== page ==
Jewish leaders not satisfied with license change

March 22, 2013 3:28:52 PM PDT
North Carolina's decision to scrap a pink strip on driver's licenses for certain illegal immigrants does not go far enough for a group of Jewish rabbis who spoke in Raleigh Friday.

The state announced Thursday it was dumping the stripe, but keeping the bold letters ""LEGAL PRESENCE / NO LAWFUL STATUS" and "LIMITED TERM."

The state will begin issuing the licenses Monday to young adults participating in the federal Deferred Action for Childhood Arrivals program. The Obama administration initiative grants valid federal work permits to qualified applicants brought as children to the U.S. without legal authorization.

The American Civil Liberties Union, Hispanic groups and others had criticized the pink-striped design proposal as singling out holders of that identification for possible discrimination and humiliation.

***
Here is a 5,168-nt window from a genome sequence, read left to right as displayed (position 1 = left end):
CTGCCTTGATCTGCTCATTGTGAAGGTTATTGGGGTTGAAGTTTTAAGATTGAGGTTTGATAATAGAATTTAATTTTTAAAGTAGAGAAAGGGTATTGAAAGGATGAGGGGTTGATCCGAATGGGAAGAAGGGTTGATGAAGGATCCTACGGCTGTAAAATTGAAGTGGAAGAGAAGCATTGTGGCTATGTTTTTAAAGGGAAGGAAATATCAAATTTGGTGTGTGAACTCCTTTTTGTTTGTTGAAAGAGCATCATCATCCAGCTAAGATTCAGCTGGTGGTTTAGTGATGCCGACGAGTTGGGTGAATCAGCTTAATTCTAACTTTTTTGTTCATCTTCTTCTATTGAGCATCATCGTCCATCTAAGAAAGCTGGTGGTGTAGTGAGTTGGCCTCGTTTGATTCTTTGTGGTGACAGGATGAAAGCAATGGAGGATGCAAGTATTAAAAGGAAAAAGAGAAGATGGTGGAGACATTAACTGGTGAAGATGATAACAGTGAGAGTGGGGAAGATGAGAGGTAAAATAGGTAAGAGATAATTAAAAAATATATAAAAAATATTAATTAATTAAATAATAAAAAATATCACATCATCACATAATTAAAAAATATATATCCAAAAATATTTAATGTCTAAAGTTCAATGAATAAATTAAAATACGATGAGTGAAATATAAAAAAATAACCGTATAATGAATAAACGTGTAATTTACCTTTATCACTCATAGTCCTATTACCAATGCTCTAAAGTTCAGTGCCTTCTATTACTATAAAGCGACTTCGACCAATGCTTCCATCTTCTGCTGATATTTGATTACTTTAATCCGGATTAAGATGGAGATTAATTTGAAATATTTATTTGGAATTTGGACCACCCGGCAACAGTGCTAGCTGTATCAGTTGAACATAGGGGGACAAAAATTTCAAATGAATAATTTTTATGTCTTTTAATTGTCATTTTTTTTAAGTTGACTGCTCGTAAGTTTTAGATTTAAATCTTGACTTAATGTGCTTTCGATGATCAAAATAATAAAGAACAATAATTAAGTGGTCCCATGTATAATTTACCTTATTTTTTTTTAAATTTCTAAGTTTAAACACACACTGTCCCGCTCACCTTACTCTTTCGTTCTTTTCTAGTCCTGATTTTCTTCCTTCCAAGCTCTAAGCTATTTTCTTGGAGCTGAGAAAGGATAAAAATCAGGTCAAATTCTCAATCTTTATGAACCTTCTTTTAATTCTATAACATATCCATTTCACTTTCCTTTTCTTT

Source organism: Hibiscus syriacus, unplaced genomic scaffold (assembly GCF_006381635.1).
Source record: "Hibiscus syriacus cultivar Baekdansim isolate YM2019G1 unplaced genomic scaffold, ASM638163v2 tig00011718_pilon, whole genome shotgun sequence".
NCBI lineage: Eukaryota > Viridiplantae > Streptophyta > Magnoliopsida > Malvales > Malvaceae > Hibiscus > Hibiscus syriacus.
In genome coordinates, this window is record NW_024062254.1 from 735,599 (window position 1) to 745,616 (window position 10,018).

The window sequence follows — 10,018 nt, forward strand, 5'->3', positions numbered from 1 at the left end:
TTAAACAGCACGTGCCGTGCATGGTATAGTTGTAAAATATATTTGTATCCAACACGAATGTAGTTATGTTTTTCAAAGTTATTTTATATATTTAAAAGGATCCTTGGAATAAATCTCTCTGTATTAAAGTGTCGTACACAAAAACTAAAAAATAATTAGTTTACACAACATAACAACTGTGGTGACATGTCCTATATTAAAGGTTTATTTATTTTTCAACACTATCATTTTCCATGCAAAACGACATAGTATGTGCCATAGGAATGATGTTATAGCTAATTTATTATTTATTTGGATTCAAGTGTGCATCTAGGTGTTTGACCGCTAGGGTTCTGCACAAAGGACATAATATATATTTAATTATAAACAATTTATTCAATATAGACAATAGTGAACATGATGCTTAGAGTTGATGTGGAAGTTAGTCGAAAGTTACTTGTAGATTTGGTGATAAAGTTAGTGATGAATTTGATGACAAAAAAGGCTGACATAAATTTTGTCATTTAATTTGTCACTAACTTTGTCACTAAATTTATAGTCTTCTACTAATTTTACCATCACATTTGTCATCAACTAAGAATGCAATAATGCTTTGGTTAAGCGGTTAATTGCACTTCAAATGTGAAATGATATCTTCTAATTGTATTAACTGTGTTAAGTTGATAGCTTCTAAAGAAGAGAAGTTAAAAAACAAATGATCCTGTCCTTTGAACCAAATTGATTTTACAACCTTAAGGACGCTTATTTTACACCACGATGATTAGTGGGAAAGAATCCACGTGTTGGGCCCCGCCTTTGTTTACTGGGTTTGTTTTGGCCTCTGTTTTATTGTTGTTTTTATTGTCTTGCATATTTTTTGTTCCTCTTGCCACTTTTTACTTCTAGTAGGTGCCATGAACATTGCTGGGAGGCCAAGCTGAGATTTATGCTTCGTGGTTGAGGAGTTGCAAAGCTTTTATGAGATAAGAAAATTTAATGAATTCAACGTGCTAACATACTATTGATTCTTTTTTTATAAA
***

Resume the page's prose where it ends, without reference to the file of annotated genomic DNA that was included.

Jewish leaders who had also joined the outcry said Friday that having licenses that are at all different from the ones issued to regular citizens is unfair, and likened it to the Bible's story of the Exodus from Egypt, when "our people were oppressed strangers in the land of Egypt."

They called for a "society built on the foundation of human dignity, equality, and compassion [that] does not single out young men and women for gratuitous discrimination."

They said they were especially disturbed that the North Carolina Division of Motor Vehicles would begin issuing the licenses Monday, eve of the Jewish holiday Passover.

They called on Governor McCrory to overturn the policy in a letter signed by more than 70 Jewish leaders nationwide.

Click here to read the letter (.pdf)

McCrory had previously supported pink-striped licenses, saying in February that he signed off on what he called the "pragmatic compromise" unveiled by Transportation Secretary Tony Tata. McCrory had said the licenses must be clearly marked to prevent the bearer from accessing government services or registering to vote.

A McCrory spokeswoman said Thursday the governor supports the new design.

Associated Press reporter Gary D. Robertson contributed to this report

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